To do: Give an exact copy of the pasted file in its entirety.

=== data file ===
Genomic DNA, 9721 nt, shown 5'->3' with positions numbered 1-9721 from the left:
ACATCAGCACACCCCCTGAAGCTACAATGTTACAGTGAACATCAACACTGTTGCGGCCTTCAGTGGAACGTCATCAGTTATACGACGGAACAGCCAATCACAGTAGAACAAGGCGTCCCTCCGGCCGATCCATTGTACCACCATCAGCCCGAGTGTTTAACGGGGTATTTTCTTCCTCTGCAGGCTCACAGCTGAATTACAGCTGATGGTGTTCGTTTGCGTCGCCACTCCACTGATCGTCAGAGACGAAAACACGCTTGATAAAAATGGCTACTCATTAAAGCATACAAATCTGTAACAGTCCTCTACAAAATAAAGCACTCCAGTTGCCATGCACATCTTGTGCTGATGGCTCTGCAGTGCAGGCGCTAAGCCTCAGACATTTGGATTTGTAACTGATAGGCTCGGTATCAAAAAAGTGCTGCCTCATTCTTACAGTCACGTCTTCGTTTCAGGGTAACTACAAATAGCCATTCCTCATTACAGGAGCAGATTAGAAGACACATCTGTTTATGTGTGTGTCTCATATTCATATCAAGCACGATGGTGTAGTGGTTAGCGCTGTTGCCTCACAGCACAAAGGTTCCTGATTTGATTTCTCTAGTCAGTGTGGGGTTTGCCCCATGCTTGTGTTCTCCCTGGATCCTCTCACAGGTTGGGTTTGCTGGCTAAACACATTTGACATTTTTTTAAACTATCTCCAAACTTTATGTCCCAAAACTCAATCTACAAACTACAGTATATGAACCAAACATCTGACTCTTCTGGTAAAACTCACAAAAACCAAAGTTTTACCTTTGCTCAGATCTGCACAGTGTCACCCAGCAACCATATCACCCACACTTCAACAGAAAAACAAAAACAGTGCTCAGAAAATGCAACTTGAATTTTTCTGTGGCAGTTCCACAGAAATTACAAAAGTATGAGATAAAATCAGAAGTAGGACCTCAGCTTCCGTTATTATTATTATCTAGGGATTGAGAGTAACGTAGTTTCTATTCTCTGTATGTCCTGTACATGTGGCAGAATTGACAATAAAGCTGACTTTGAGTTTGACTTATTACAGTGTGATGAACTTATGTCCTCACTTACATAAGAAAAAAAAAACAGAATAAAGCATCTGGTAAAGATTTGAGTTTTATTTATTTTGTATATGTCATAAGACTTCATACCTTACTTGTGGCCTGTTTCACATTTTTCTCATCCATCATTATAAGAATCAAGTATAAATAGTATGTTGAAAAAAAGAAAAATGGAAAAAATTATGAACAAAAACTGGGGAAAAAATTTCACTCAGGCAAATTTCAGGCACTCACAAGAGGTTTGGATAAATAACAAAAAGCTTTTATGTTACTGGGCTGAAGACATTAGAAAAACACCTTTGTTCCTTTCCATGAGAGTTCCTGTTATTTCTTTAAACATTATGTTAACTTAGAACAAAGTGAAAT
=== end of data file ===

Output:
Genomic DNA, 9721 nt, shown 5'->3' with positions numbered 1-9721 from the left:
ACATCAGCACACCCCCTGAAGCTACAATGTTACAGTGAACATCAACACTGTTGCGGCCTTCAGTGGAACGTCATCAGTTATACGACGGAACAGCCAATCACAGTAGAACAAGGCGTCCCTCCGGCCGATCCATTGTACCACCATCAGCCCGAGTGTTTAACGGGGTATTTTCTTCCTCTGCAGGCTCACAGCTGAATTACAGCTGATGGTGTTCGTTTGCGTCGCCACTCCACTGATCGTCAGAGACGAAAACACGCTTGATAAAAATGGCTACTCATTAAAGCATACAAATCTGTAACAGTCCTCTACAAAATAAAGCACTCCAGTTGCCATGCACATCTTGTGCTGATGGCTCTGCAGTGCAGGCGCTAAGCCTCAGACATTTGGATTTGTAACTGATAGGCTCGGTATCAAAAAAGTGCTGCCTCATTCTTACAGTCACGTCTTCGTTTCAGGGTAACTACAAATAGCCATTCCTCATTACAGGAGCAGATTAGAAGACACATCTGTTTATGTGTGTGTCTCATATTCATATCAAGCACGATGGTGTAGTGGTTAGCGCTGTTGCCTCACAGCACAAAGGTTCCTGATTTGATTTCTCTAGTCAGTGTGGGGTTTGCCCCATGCTTGTGTTCTCCCTGGATCCTCTCACAGGTTGGGTTTGCTGGCTAAACACATTTGACATTTTTTTAAACTATCTCCAAACTTTATGTCCCAAAACTCAATCTACAAACTACAGTATATGAACCAAACATCTGACTCTTCTGGTAAAACTCACAAAAACCAAAGTTTTACCTTTGCTCAGATCTGCACAGTGTCACCCAGCAACCATATCACCCACACTTCAACAGAAAAACAAAAACAGTGCTCAGAAAATGCAACTTGAATTTTTCTGTGGCAGTTCCACAGAAATTACAAAAGTATGAGATAAAATCAGAAGTAGGACCTCAGCTTCCGTTATTATTATTATCTAGGGATTGAGAGTAACGTAGTTTCTATTCTCTGTATGTCCTGTACATGTGGCAGAATTGACAATAAAGCTGACTTTGAGTTTGACTTATTACAGTGTGATGAACTTATGTCCTCACTTACATAAGAAAAAAAAAACAGAATAAAGCATCTGGTAAAGATTTGAGTTTTATTTATTTTGTATATGTCATAAGACTTCATACCTTACTTGTGGCCTGTTTCACATTTTTCTCATCCATCATTATAAGAATCAAGTATAAATAGTATGTTGAAAAAAAGAAAAATGGAAAAAATTATGAACAAAAACTGGGGAAAAAATTTCACTCAGGCAAATTTCAGGCACTCACAAGAGGTTTGGATAAATAACAAAAAGCTTTTATGTTACTGGGCTGAAGACATTAGAAAAACACCTTTGTTCCTTTCCATGAGAGTTCCTGTTATTTCTTTAAACATTATGTTAACTTAGAACAAAGTGAAAT